Located 14 miles northeast of downtown Tuscaloosa, Lake Nicol is one of two significant impoundments of Yellow Creek in the area.
This 384-acre reservoir serves as a source of drinking water for residents of Tuscaloosa.
Water that drains through the spillway continues along Yellow Creek for less than 3,000 feet before flowing into Lake Harris, an earlier impoundment of the creek created to hold potable water.
Completed as a reservoir in 1956, this lake presently serves as a secondary water source after Lake Tuscaloosa.
With almost 3.3 billion gallons of water, this lake has gained a reputation as a popular place for locals to fish for bass and catfish.
Birdwatching in the forested location is enjoyed by many visitors, along with warm-weather swimming and year-round boating, canoeing, and kayaking.
In 2022, conversations started about expanding amenities along the lake and nearby areas. Future upgrades may include a camping area or other facilities to increase eco-tourism in the area.
Lake Nicol was the second impoundment created along Yellow Creek.
The northern portion of Lake Harris, the original reservoir created in 1929, sits less than 3,000 feet to the south of Lake Nicol’s spillway.
That 220-acre body of water remains under the oversight of the city’s water utility.
Crews built Lake Nicol in 1956, with waters from the Yellow Creek filling many low-lying areas to create a lake with great fishing opportunities in many small alcoves surrounded by small hills and elevated areas.
After workers created Lake Tuscaloosa in 1970 as the city’s primary source of drinking water, Lake Nicol became a secondary source of water for the area.
Fishing and bird watching along this lake, surrounded by small, rolling hills and pine forests, have been popular activities since the reservoir’s creation in the mid-1950s.
An attractive reservoir northeast of Tuscaloosa, Lake Nicol is known as a destination for paddlers, boaters, swimmers, and birdwatchers.
- Swimming is not prohibited in Lake Nicol, though officials have discouraged it in the past.
- There are no designated swimming areas, though people often take a dip near the boat launch area along Nicol Park Road.
- The Cliffs at Lake Nicol are impressive, but getting caught diving from them could lead to a $500 fine.
- Boaters should have a valid Alabama license
- Glass containers are prohibited throughout the lake, including on vessels.
- Water skiing, jet skis, wakeboards, and similar personal watercraft have been prohibited at Lake Nicol since 2014.
- Boaters in possession of items that could allow water skiing, wakeboarding, and similar activities may get a citation, even if such items are not in use on the lake.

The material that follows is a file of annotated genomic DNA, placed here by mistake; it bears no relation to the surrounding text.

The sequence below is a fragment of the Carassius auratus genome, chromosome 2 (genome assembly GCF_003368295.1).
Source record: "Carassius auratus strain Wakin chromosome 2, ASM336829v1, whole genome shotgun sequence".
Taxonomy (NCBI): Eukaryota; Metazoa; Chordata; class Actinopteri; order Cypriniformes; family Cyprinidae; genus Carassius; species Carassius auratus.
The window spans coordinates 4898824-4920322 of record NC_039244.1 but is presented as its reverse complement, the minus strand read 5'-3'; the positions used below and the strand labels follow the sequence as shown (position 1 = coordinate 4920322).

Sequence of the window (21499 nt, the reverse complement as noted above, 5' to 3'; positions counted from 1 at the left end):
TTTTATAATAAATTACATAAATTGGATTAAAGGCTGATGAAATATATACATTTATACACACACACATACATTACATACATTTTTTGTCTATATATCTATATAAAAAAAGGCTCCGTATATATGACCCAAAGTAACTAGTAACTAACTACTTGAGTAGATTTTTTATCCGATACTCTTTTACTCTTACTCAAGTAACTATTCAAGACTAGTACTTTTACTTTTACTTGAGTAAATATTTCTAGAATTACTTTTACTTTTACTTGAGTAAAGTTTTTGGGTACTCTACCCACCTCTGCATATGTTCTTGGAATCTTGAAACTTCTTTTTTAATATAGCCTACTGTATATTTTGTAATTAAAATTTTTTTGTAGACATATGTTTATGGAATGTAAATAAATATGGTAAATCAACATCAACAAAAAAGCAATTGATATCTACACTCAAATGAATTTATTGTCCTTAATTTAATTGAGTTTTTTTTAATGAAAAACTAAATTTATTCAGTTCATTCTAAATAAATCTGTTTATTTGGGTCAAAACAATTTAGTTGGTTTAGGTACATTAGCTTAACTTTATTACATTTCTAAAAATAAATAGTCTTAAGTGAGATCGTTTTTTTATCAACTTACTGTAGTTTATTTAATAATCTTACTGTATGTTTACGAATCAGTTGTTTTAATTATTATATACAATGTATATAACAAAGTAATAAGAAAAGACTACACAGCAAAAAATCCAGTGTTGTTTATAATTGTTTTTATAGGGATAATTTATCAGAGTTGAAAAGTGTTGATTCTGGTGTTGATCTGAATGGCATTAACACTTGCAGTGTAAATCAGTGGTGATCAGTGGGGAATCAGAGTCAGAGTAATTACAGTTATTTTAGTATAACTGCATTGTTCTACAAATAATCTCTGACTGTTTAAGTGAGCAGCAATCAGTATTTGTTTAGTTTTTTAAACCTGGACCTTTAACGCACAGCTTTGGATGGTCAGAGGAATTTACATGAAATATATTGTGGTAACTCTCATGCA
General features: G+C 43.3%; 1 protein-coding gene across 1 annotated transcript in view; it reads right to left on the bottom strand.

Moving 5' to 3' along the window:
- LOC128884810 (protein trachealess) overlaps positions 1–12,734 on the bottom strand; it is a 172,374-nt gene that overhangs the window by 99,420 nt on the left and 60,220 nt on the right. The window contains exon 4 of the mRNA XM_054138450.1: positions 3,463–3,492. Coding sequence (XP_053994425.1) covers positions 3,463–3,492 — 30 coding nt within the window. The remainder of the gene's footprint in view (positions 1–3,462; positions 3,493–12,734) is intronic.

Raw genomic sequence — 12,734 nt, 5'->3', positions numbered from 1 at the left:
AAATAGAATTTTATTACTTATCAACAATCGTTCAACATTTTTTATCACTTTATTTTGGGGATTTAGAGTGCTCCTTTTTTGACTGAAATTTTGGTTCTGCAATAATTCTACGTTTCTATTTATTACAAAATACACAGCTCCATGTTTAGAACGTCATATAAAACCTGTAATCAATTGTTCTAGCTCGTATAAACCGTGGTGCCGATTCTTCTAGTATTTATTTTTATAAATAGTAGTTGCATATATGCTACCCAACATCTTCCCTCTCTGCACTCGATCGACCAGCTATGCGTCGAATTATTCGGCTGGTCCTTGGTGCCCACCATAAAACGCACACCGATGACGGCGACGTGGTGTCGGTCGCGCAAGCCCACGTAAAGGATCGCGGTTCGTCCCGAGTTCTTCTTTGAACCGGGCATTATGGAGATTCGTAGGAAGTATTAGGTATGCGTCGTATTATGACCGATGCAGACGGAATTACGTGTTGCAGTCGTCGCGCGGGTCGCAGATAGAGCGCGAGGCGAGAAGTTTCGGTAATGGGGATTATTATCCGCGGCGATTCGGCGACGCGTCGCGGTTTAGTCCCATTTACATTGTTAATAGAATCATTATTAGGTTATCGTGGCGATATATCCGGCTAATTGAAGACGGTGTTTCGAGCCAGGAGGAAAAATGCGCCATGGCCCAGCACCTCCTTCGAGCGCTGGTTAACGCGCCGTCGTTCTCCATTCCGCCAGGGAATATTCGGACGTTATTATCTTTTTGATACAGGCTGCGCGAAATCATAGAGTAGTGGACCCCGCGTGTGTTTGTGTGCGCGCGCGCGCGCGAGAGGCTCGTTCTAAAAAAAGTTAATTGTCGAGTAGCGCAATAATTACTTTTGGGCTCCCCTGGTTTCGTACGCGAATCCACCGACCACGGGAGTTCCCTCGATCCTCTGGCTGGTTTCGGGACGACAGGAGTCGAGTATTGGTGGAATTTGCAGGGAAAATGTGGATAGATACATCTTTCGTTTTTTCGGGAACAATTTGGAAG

- Although gas-powered boats are prohibited on nearby Lake Harris, they are permitted on Lake Nicol.
- Boats must keep speeds at or below 25 miles per hour and remain at least 50 feet away from motionless boats, smaller skiffs, and paddlers.
- Canoeing, kayaking, and paddleboarding are popular within this lake.
- Motorized boats are required to keep a minimum distance of 50 feet from any paddlers, motionless boats, or smaller craft.
- Largemouth bass and spotted bass are the top catches at Lake Nicol.
- Catfish, bluegill, and black crappie also frequent these waters.
- Lake Nicol has no state fishing records at present.
- There are no campsites in the area immediately near the lake, though there are commercial campgrounds in the Tuscaloosa area and sites at Lake Lurleen State Park, a drive of 19 miles to the west.
- Lake Nicol Spillway: This 0.7-mile roundtrip trail is an easy pathway that starts near the spillway and continues through the adjacent woods.
- Outer Cliff Trail: A 1.1-mile trail open year-round that provides great views of the cliffs area and the lake.
- Aside from the occasional deer, Lake Nicol is highly regarded as a place to enjoy birdwatching.
- Access to the boat ramp and trails at the northern end of the lake is available by taking Nicol Park Road from Watermelon Road (Tuscaloosa County Road 47).
- A small, dirt parking area is also located on Lake Nicol Road (Tuscaloosa County Road 42), near the spillway. It offers access to the Lake Nicol Spillway Trail and possibilities for bank fishing.
Lakes in Alabama: